The tide on the North Shore of the Island was high and the water was rough when Kele Redmond headed down to the beach with four friends on Friday.Diving through the waves Redmond thought to herself, "I'm having the swim of my life."And, she said, "It very nearly was the last swim of my life."When Redmond turned around she quickly realized how far she'd been carried out to sea. Although she isn't sure how far that was, as someone who grew up swimming the Island waters, Redmond knows it's further than she'd ever been in her entire life. > 'I got to do something else because I'm not going to make it. -Kele Redmond"I thought, 'Oh well I'll just swim in,' and I started to swim and I couldn't make any traction," she told Island Morning's Laura Chapin."The waves were big and then panic."Caught in a rip current, Redmond was far from her friends and couldn't touch the bottom."I just immediately leaned on my back and I just prayed like, 'Is this my time? I'm not ready.'"Another warning ThursdayParks Canada issues warnings for P.E.I. National Park whenever conditions are ripe for rip currents to develop.The agency has just posted its second one this week, saying "entering the water is not recommended" at beaches within the park's boundaries. The warning said the current air temperature as of 9 a.m. Thursday is 18 C and the water is measuring 16 C. From the warning: "Rip currents are a hazard on P.E.I. beaches and form when waves break near the shoreline; piling up water between the breaking waves and the beach. One of the ways this water returns to sea is to form a rip current; a narrow stream of water moving swiftly away from shore. The danger is when swimmers become trapped in the rapid current and are swept offshore."Current structures 'sitting there waiting'According to Chris Houser, a professor in the school of environment and the dean of science at Windsor University, the changing weather has an impact on how rip currents form.He said in the spring, storms will pull sandbars close to the beach further from shore. As the season ends, smaller waves will then move sand on that bar back toward the beach, becoming more three-dimensional. When the water breaks over the shallow spots, it is then funnelled out through the deeper spots."That all starts to set itself up into the summer," said Houser. "So they're just sitting there waiting.""All you need is one windy stormy day and now what has looked like a fairly calm safe beach, the channel's already there. The waves are now breaking. The current has been activated."'I'm not going to make it'Remembering what she knew about rip currents, Redmond said she tried to conserve her energy by following the pattern: swim, rest, swim, rest.Growing tired, she thought: "I got to do something else because I'm not going to make it."So stuck in the ocean, Redmond began to scream. But with the wind blowing, she said her friends back on shore couldn't hear her."I watched, you know, like as if I was in a movie, in the water struggling and them just continuing about their playful activities. It was the loneliest feeling."Redmond said "by the grace of the universe" the wind died down and her friends heard her calls."They came rushing down the beach."With their encouragement, Redmond said she kept swimming gently, eventually managing to strike a rock and used her foot to push off it."I got a little bit of hope, I got a little bit of strength from there," she said."Next thing I knew, I hit the bottom of the ocean."After a few more strides Redmond said she was in her friends' arms.'Respect the ocean'"She did exactly what she's supposed to do," said Houser."Try to swim, not against it, but away from it or to the side parallel to the beach. Float for a little while getting your feet up, your mouth out of that water. And then when you can find traction — grab it." Houser said the system that creates rip currents is an important process that helps the beach recover from storms. Sometimes, even when the waves are big, the spot that looks the calmest isn't always the safest, he said."The safest beach is the one with lifeguards."As for Redmond, she said she still plans to go swimming but perhaps will stick to the south side of the Island for the rest of the season."Oh God, don't wish it on anybody," she said. "I just want people to respect the ocean."More from CBC P.E.I.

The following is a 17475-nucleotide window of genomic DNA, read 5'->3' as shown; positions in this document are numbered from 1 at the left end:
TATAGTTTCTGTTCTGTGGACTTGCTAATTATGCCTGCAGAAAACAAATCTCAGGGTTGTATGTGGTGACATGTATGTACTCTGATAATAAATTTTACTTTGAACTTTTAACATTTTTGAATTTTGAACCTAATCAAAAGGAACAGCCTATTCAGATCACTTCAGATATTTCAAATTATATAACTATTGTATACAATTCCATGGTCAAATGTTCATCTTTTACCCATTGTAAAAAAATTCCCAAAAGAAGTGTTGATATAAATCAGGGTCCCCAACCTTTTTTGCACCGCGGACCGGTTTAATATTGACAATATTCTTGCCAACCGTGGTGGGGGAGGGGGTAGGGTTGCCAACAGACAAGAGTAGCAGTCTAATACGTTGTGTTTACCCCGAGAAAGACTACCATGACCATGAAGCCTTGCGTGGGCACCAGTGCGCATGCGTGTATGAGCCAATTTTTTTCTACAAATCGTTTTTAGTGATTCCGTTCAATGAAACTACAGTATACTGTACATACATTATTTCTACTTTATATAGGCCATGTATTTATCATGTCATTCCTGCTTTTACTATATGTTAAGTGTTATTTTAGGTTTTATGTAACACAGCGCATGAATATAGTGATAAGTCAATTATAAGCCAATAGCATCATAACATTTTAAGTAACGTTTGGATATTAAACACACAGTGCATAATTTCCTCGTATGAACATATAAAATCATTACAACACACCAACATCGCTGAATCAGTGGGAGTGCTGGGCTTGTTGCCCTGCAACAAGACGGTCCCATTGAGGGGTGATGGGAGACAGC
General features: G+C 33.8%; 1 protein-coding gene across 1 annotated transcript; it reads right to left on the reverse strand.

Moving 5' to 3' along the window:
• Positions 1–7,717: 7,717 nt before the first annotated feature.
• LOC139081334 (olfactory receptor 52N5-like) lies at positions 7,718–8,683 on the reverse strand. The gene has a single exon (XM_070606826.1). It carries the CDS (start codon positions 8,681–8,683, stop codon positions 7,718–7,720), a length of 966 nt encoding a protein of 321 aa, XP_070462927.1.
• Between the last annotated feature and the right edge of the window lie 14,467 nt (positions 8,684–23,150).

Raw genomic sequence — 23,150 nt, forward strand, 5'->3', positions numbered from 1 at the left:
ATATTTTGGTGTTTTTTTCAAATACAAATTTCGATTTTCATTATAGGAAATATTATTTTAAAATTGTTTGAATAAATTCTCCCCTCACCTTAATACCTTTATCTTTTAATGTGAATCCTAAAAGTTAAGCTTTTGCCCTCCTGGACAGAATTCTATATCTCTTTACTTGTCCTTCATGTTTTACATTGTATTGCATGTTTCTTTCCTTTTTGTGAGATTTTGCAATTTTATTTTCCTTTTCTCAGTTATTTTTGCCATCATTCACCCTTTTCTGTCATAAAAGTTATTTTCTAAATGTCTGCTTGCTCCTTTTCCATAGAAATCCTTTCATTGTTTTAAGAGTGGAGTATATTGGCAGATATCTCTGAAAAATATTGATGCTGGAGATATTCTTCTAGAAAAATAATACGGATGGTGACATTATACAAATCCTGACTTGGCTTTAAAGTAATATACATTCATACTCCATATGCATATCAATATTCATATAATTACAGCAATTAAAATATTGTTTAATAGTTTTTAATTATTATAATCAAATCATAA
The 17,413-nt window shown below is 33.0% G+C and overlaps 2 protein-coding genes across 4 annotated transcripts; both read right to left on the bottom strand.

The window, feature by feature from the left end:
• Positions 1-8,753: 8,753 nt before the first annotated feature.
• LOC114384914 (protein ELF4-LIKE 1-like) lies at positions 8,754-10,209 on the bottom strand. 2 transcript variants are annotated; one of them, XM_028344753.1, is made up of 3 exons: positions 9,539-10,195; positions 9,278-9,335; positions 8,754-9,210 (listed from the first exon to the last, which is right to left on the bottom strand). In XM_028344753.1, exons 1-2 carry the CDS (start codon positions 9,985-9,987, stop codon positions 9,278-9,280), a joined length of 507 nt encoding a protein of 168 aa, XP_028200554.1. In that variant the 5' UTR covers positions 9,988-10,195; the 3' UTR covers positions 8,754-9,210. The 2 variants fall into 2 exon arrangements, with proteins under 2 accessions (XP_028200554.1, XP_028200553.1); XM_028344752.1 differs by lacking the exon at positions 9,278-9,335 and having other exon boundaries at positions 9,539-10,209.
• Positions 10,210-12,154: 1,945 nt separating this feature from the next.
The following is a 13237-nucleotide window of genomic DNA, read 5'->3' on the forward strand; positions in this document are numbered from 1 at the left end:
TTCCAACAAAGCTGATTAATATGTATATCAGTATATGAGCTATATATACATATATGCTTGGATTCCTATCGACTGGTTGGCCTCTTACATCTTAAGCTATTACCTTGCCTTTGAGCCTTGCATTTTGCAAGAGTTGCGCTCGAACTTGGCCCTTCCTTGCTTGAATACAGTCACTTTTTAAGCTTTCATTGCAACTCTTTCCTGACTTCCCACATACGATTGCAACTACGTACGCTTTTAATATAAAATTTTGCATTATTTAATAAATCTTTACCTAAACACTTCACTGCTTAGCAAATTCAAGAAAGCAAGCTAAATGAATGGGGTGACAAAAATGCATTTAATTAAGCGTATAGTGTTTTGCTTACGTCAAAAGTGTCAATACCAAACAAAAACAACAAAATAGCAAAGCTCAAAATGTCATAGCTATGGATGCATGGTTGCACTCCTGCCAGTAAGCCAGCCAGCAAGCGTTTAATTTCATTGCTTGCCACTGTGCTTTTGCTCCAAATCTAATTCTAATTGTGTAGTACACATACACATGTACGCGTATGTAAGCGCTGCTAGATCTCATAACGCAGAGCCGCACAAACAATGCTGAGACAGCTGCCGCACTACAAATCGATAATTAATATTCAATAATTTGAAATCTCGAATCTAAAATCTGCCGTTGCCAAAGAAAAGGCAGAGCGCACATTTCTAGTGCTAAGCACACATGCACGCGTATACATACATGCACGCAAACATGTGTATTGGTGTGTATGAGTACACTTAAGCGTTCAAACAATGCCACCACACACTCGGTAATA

Ontario Premier Doug Ford said on Wednesday that his government is hiring 500 new public health nurses for schools, and laid out other investments taken to ensure a safe back-to-school plan including $30 million to hire more staff and teachers, $50 million to update ventilation systems among other measures.